“We have to convince our customers that brands can only experience long-term growth if they break away from short-term KPIs. Here, I also see the responsibility as an agency if we don’t want to be reduced to a cheap click supplier,” warned Albrecht. Drawing on his own experience, 80% of the target group for whom the planning was optimised would have become a customer anyway. “The optimization of short-term KPIs has almost proven to be a zero-sum game. This can be avoided by better data research. That’s why intelligent customers are looking deeper. They find better methods and invest in a more reliable measurement to determine the effectiveness. Even if that costs more.”

Can we take an intelligent look at the data?

Also, agencies need to drive their own research again and explore “how data can be connected in a purposeful way,” the media planners added but also take publishers up their promise. “Before digital media based KPIs, print was the best researched medium. Largely because publishers invested in a variety of quantitative and qualitative studies, which are now even imitated by digital media providers. In the past and today, print holds proof of that, only that the advertising market is currently being driven by other KPIs,” said Buchner. “We need overarching metrics to compare media in a proper way and make integrated campaigns more measurable.”

In the medium term, print marketing adapts to digital marketing. “We are driven by real time data. And that’s wonderful,” said Albrecht. Print media cannot close off this fact. “We sold a lot of hope over the past decades. No one wants brand awareness, but ultimately, it’s about revenue.” So, the data topic cannot be avoided. “Where we can measure ROI, we must invest our spending,” Buchner added. The Ad Alliance, in which various publishers have joined forces for marketing purposes and pool their data, is the right start. “We need critical sized data pools, not only from an agency’s point of view, but also as a counter-argument to the walled gardens of the big Internet corporations,” he said.

The Ad Alliance could also serve as an example on how publishing houses could collaborate on an editorial level in order to develop digital revenue models. In addition, having editorial and marketing under one roof may be no longer self-evident in the future. For Albrecht: “I no longer think it imperative that content for the readership and advertising originates from a single source. This is very much an anachronism, a grown structure from the past that is up for grabs today.”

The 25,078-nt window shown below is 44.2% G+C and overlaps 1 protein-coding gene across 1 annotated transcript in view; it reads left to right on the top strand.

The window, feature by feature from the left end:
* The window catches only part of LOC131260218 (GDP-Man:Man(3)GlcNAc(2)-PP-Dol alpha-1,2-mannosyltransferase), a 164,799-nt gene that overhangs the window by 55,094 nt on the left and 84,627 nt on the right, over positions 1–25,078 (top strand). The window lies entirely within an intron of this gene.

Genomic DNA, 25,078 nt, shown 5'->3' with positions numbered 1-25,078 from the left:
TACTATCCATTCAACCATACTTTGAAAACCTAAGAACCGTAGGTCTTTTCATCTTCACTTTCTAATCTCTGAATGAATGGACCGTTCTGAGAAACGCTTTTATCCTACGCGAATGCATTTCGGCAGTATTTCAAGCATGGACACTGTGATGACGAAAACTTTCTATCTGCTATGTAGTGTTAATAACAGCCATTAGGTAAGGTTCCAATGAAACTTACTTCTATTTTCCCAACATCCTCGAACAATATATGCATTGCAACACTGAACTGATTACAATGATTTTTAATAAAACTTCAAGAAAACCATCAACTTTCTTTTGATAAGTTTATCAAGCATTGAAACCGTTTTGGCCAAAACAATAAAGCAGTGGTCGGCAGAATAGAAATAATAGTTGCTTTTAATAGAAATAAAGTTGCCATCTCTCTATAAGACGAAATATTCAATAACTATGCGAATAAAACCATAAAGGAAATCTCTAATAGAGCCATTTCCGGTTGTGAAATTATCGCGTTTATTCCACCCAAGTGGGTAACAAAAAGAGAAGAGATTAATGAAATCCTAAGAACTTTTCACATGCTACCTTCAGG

New business models; Facebook is not the opponent

Fresh structures could promote new digital revenue models, for which Albrecht and Buchner assume a willingness to pay, especially among young target groups. “We are the generation in the middle. Readers growing up today will pay much more willingly for digital content than we do now.” An important trend, also for print media: With fewer free offers, real journalism as a product becomes increasingly rare as print still delivers the best quality in the eyes of advertising customers.

“We will definitely experiencing a renaissance of quality and relevance,” Buchner believes. More in-depth content that readers consume sustainably; niches in which media and journalists act as experts and provide orientation. This is where print has its strengths. “Food, fashion, living: Print inspires, I want the content to find me”, added Albrecht.

The broader the topics, the more difficult it gets. “We have to say goodbye to the high circulation figures we had five or ten years ago as in all media genres really. If my print product only works because of its reach and not its quality then it will be difficult to sustain,” explained Buchner.

According to the two media planners, the industry has too quickly stifled the debate on media diversity, democracy preservation and social responsibility of advertising companies, which Gruner+Jahr boss Julia Jäkel recently launched. “Since when do we neglect the quality of media and environments when it comes to advertising effectiveness,” Albrecht questioned. Publishers need to invest heavily to proof their quality.

“They fight the wrong battle: Facebook is not the right opponent. You need to proof that quality works and has an impact. Only then consultants can justify print media investments to their customers. It’s not a competition of channels, it is a competition for efficacy proofs.”

Simply put: If you do not invest in quality, you will most likely lose or go out of business. If you can prove that quality works, the future will be yours.